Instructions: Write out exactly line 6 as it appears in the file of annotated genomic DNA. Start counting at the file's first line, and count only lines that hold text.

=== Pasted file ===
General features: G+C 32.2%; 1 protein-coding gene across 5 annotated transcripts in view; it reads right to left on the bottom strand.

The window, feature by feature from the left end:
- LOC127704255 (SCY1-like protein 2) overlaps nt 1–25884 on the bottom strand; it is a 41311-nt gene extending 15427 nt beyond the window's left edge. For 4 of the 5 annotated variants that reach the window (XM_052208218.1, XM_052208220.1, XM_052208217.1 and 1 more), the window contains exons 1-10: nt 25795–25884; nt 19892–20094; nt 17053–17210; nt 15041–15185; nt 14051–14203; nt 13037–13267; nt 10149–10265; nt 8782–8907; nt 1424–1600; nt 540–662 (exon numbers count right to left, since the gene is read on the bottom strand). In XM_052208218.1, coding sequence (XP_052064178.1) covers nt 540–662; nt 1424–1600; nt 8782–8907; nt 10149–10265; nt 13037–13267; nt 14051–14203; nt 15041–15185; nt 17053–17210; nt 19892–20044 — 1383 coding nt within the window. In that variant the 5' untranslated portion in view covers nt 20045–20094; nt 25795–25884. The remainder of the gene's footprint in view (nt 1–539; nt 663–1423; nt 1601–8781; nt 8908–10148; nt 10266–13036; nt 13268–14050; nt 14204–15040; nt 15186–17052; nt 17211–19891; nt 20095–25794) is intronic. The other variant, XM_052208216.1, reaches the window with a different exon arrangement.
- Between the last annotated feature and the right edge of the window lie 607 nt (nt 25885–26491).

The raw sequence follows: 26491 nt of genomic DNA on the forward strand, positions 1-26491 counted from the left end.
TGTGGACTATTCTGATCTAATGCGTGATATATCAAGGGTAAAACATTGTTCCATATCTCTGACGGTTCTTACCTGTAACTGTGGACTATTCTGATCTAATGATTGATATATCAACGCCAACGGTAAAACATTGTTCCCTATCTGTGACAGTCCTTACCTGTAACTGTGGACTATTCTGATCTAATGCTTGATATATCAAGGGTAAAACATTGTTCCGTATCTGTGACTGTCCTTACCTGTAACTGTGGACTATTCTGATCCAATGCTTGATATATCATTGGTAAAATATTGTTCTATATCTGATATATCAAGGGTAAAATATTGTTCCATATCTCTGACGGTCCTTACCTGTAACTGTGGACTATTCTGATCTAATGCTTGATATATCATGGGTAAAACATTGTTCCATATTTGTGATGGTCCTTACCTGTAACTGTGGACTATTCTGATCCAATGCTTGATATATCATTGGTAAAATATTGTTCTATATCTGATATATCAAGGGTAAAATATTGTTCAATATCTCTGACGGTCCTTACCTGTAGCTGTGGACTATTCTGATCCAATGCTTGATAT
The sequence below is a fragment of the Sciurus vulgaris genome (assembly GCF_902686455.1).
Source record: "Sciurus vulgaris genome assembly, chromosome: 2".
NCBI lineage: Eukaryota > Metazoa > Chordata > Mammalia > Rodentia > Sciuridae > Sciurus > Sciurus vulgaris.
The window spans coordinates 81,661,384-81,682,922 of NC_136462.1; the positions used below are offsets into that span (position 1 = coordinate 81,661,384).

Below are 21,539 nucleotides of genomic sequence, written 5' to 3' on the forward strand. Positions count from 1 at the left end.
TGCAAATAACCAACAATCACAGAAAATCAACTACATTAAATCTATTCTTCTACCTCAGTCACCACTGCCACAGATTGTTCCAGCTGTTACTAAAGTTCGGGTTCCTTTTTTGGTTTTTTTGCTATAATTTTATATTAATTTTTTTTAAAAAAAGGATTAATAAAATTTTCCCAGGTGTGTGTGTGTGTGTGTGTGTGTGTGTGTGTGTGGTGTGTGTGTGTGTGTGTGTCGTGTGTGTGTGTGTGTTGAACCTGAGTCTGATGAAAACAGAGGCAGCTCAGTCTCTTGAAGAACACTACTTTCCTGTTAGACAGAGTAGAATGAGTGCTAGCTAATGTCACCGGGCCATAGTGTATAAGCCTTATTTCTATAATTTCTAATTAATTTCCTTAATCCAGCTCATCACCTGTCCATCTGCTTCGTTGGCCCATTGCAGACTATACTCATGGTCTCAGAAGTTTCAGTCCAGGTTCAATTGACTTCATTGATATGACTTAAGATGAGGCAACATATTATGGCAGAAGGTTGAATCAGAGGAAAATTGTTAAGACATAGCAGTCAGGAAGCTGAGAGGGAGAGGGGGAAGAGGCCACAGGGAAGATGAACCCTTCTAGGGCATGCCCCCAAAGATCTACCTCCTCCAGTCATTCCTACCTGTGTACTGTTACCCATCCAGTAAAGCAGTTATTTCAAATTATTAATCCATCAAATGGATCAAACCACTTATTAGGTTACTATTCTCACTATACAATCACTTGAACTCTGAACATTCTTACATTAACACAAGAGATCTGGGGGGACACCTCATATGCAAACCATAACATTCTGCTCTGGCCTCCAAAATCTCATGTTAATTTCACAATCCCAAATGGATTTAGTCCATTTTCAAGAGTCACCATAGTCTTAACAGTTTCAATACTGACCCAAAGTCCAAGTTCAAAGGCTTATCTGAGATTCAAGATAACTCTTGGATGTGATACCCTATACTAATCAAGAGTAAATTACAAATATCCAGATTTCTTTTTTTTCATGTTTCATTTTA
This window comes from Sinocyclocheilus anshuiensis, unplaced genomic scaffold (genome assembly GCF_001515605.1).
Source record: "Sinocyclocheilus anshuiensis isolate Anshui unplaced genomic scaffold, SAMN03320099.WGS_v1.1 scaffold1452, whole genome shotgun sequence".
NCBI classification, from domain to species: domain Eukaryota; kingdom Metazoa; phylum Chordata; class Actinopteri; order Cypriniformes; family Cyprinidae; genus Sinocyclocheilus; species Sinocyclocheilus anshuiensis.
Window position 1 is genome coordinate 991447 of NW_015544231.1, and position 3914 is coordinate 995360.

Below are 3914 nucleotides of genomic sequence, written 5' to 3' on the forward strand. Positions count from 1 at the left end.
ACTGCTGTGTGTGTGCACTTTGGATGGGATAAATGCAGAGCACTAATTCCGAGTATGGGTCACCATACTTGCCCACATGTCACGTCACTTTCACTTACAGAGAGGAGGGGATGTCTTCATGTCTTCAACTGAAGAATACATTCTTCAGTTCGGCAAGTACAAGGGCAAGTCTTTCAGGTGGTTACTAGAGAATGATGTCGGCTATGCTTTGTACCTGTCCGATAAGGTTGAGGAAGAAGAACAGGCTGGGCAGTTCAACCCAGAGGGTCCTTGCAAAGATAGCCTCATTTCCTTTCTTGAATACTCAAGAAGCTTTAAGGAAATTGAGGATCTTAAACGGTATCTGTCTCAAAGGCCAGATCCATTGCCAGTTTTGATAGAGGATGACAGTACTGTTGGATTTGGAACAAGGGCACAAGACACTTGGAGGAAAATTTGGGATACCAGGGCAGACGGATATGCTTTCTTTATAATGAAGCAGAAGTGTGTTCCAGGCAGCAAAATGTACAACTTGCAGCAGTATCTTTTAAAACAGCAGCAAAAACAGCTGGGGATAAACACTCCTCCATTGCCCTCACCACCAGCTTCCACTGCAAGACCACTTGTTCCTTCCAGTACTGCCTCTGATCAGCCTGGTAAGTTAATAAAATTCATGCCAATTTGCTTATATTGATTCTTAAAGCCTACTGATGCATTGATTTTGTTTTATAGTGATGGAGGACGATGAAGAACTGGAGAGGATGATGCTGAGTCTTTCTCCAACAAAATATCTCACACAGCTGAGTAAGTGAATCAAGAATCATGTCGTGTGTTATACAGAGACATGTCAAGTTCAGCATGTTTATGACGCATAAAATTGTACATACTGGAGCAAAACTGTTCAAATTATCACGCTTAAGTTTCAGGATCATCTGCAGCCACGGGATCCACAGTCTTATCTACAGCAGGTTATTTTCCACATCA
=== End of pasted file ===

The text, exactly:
TGTGGACTATTCTGATCTAATGCGTGATATATCAAGGGTAAAACATTGTTCCATATCTCTGACGGTTCTTACCTGTAACTGTGGACTATTCTGATCTAATGATTGATATATCAACGCCAACGGTAAAACATTGTTCCCTATCTGTGACAGTCCTTACCTGTAACTGTGGACTATTCTGATCTAATGCTTGATATATCAAGGGTAAAACATTGTTCCGTATCTGTGACTGTCCTTACCTGTAACTGTGGACTATTCTGATCCAATGCTTGATATATCATTGGTAAAATATTGTTCTATATCTGATATATCAAGGGTAAAATATTGTTCCATATCTCTGACGGTCCTTACCTGTAACTGTGGACTATTCTGATCTAATGCTTGATATATCATGGGTAAAACATTGTTCCATATTTGTGATGGTCCTTACCTGTAACTGTGGACTATTCTGATCCAATGCTTGATATATCATTGGTAAAATATTGTTCTATATCTGATATATCAAGGGTAAAATATTGTTCAATATCTCTGACGGTCCTTACCTGTAGCTGTGGACTATTCTGATCCAATGCTTGATAT